Air Conditioned Shops
Issue: Issue 1.03
Posted Date: 5/23/2000
It's that time of year when you start spending so much time in the shop, you begin to wonder about making the space more livable. And as it gets hotter, some of us may be putting air conditioning into our shops. One of the lucky inhabitants of rec.woodworking managed to get his hands on a free, very large (three ton) air conditioner that he's going to have installed in his uninsulated shop. He asks the group:
- Is condensation going to be a problem?
- The unit is definitely too big for the space. Will this create problems?
- Would a dehumidifier help?
- Would it pay to insulate the shop?
One respondent worried that, since the unit is so big, it would cool the shop down too fast, creating condensation. Some comments mentioned that the air conditioner would remove a lot of moisture from the air in the shop, but others countered that because it was so big, it wouldn't take very long to cool the area and thus wouldn't eliminate much moisture. A later respondent, a guitar maker, added, "Strive to keep the humidity somewhat constant. Constant changes in humidity will have a negative impact on your projects (especially the finish)éhumidity changes affect the wood rather dramatically and in a short period of time."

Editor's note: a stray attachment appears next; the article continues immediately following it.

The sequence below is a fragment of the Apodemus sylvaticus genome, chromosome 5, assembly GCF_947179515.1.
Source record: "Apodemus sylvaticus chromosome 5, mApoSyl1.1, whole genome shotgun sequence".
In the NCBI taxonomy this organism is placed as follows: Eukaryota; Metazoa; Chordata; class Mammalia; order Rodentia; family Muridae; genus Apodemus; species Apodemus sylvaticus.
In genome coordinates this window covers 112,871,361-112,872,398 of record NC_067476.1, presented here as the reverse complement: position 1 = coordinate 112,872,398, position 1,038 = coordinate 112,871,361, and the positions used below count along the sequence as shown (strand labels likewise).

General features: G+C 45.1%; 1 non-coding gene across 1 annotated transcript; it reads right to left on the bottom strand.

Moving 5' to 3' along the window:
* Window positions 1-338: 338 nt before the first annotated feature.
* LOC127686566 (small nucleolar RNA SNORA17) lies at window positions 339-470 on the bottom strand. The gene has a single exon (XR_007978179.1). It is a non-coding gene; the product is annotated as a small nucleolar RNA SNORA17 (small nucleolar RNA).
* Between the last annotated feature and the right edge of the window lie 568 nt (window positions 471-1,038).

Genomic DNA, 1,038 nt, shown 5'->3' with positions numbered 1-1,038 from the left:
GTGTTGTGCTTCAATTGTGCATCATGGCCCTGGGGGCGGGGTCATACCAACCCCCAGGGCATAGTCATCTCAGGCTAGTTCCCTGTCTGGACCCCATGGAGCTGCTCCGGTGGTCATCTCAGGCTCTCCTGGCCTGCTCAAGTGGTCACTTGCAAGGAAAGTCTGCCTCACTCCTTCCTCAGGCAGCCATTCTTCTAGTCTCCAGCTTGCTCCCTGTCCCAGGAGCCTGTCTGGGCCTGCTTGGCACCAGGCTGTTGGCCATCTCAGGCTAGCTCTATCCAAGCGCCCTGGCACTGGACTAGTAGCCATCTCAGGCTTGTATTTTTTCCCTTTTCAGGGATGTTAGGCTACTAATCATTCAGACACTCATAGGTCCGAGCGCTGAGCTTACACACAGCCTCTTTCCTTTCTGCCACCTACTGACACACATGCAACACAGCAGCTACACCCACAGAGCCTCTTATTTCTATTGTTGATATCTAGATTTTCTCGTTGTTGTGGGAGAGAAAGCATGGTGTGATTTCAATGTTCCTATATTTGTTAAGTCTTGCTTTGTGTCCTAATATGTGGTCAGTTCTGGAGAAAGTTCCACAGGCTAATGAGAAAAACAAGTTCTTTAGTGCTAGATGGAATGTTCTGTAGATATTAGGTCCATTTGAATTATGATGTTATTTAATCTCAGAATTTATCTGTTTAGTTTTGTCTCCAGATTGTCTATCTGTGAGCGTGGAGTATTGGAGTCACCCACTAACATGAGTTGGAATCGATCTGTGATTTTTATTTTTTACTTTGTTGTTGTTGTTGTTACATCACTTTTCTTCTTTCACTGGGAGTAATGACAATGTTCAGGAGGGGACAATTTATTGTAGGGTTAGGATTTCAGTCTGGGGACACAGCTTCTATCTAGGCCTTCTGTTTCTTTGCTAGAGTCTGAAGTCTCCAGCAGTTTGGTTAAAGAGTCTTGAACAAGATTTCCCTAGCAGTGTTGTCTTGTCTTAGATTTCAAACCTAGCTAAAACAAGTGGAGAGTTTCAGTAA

Another respondent did some quick math on the economy of insulating versus electrical rates. Admitting that his calculations were based on assumptions, he came up with about $2 in saving per month if the shop was insulated, so he advised against it. The insulation would also, he added, cause more moisture buildup in the shop.
Buying a humidifier was recommended. At this point someone wondered aloud whether this air conditioner wasn't overkill? He suggested it might make more sense to get a window unit, which would run longer and remove more moisture, and thus forego the humidifier. That begs the question "Is free always free?"
Finally, someone in a similar situation chimed in. He had a huge air conditioner in his shop and it worked great. It eliminated moisture "dramatically," it kept the place comfortable, and it didn't jack up the electricity bills.
The only real danger is, if you make your shop too comfortable, your spouse may not see you for months.